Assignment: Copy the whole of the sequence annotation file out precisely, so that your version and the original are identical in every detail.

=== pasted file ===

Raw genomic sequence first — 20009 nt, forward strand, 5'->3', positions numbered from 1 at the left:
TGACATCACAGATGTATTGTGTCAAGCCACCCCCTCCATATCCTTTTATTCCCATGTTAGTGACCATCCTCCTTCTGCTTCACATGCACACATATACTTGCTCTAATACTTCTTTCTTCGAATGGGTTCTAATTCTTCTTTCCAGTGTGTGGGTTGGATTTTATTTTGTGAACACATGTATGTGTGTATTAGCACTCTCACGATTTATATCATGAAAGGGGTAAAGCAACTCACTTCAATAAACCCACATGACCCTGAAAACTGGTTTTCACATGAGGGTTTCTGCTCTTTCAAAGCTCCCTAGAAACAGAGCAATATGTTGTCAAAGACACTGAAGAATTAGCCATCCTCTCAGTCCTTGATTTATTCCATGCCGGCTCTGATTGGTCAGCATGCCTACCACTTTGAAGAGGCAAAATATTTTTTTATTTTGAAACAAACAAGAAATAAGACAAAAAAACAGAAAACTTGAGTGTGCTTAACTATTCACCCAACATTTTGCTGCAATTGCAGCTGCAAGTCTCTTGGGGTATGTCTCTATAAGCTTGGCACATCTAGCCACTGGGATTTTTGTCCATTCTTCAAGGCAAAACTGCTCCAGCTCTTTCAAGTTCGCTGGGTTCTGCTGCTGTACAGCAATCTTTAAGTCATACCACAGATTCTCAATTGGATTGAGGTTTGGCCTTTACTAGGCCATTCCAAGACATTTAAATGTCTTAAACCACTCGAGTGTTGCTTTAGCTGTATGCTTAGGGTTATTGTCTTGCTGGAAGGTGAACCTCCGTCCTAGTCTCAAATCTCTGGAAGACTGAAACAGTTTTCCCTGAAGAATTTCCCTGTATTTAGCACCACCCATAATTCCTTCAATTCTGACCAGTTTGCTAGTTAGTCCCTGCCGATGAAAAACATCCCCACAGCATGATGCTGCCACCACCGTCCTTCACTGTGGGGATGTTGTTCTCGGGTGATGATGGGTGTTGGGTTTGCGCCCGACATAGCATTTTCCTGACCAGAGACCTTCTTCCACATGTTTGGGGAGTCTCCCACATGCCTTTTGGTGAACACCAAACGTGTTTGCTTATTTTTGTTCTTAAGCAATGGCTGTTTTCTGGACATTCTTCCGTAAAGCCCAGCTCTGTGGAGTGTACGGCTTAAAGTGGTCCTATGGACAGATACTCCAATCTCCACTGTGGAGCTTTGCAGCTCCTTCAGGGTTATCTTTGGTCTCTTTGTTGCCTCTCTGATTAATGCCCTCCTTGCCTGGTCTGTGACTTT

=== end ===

Raw genomic sequence first — 20009 nt, forward strand, 5'->3', positions numbered from 1 at the left:
TGACATCACAGATGTATTGTGTCAAGCCACCCCCTCCATATCCTTTTATTCCCATGTTAGTGACCATCCTCCTTCTGCTTCACATGCACACATATACTTGCTCTAATACTTCTTTCTTCGAATGGGTTCTAATTCTTCTTTCCAGTGTGTGGGTTGGATTTTATTTTGTGAACACATGTATGTGTGTATTAGCACTCTCACGATTTATATCATGAAAGGGGTAAAGCAACTCACTTCAATAAACCCACATGACCCTGAAAACTGGTTTTCACATGAGGGTTTCTGCTCTTTCAAAGCTCCCTAGAAACAGAGCAATATGTTGTCAAAGACACTGAAGAATTAGCCATCCTCTCAGTCCTTGATTTATTCCATGCCGGCTCTGATTGGTCAGCATGCCTACCACTTTGAAGAGGCAAAATATTTTTTTATTTTGAAACAAACAAGAAATAAGACAAAAAAACAGAAAACTTGAGTGTGCTTAACTATTCACCCAACATTTTGCTGCAATTGCAGCTGCAAGTCTCTTGGGGTATGTCTCTATAAGCTTGGCACATCTAGCCACTGGGATTTTTGTCCATTCTTCAAGGCAAAACTGCTCCAGCTCTTTCAAGTTCGCTGGGTTCTGCTGCTGTACAGCAATCTTTAAGTCATACCACAGATTCTCAATTGGATTGAGGTTTGGCCTTTACTAGGCCATTCCAAGACATTTAAATGTCTTAAACCACTCGAGTGTTGCTTTAGCTGTATGCTTAGGGTTATTGTCTTGCTGGAAGGTGAACCTCCGTCCTAGTCTCAAATCTCTGGAAGACTGAAACAGTTTTCCCTGAAGAATTTCCCTGTATTTAGCACCACCCATAATTCCTTCAATTCTGACCAGTTTGCTAGTTAGTCCCTGCCGATGAAAAACATCCCCACAGCATGATGCTGCCACCACCGTCCTTCACTGTGGGGATGTTGTTCTCGGGTGATGATGGGTGTTGGGTTTGCGCCCGACATAGCATTTTCCTGACCAGAGACCTTCTTCCACATGTTTGGGGAGTCTCCCACATGCCTTTTGGTGAACACCAAACGTGTTTGCTTATTTTTGTTCTTAAGCAATGGCTGTTTTCTGGACATTCTTCCGTAAAGCCCAGCTCTGTGGAGTGTACGGCTTAAAGTGGTCCTATGGACAGATACTCCAATCTCCACTGTGGAGCTTTGCAGCTCCTTCAGGGTTATCTTTGGTCTCTTTGTTGCCTCTCTGATTAATGCCCTCCTTGCCTGGTCTGTGACTTT